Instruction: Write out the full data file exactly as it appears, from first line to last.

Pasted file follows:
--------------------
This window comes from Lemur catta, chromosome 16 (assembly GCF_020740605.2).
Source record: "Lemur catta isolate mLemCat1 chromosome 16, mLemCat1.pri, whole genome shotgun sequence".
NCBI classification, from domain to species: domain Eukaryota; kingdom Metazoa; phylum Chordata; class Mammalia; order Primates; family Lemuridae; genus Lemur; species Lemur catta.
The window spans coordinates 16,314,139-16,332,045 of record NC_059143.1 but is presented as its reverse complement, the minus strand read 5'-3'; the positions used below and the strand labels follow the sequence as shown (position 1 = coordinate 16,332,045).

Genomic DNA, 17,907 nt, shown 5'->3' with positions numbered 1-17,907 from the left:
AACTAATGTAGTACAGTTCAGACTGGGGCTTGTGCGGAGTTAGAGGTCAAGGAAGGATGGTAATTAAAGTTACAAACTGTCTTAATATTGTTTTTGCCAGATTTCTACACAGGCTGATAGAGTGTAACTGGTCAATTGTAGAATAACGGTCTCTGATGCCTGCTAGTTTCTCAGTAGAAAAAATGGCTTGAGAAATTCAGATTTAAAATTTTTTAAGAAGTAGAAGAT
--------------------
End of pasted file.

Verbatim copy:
This window comes from Lemur catta, chromosome 16 (assembly GCF_020740605.2).
Source record: "Lemur catta isolate mLemCat1 chromosome 16, mLemCat1.pri, whole genome shotgun sequence".
NCBI classification, from domain to species: domain Eukaryota; kingdom Metazoa; phylum Chordata; class Mammalia; order Primates; family Lemuridae; genus Lemur; species Lemur catta.
The window spans coordinates 16,314,139-16,332,045 of record NC_059143.1 but is presented as its reverse complement, the minus strand read 5'-3'; the positions used below and the strand labels follow the sequence as shown (position 1 = coordinate 16,332,045).

Genomic DNA, 17,907 nt, shown 5'->3' with positions numbered 1-17,907 from the left:
AACTAATGTAGTACAGTTCAGACTGGGGCTTGTGCGGAGTTAGAGGTCAAGGAAGGATGGTAATTAAAGTTACAAACTGTCTTAATATTGTTTTTGCCAGATTTCTACACAGGCTGATAGAGTGTAACTGGTCAATTGTAGAATAACGGTCTCTGATGCCTGCTAGTTTCTCAGTAGAAAAAATGGCTTGAGAAATTCAGATTTAAAATTTTTTAAGAAGTAGAAGAT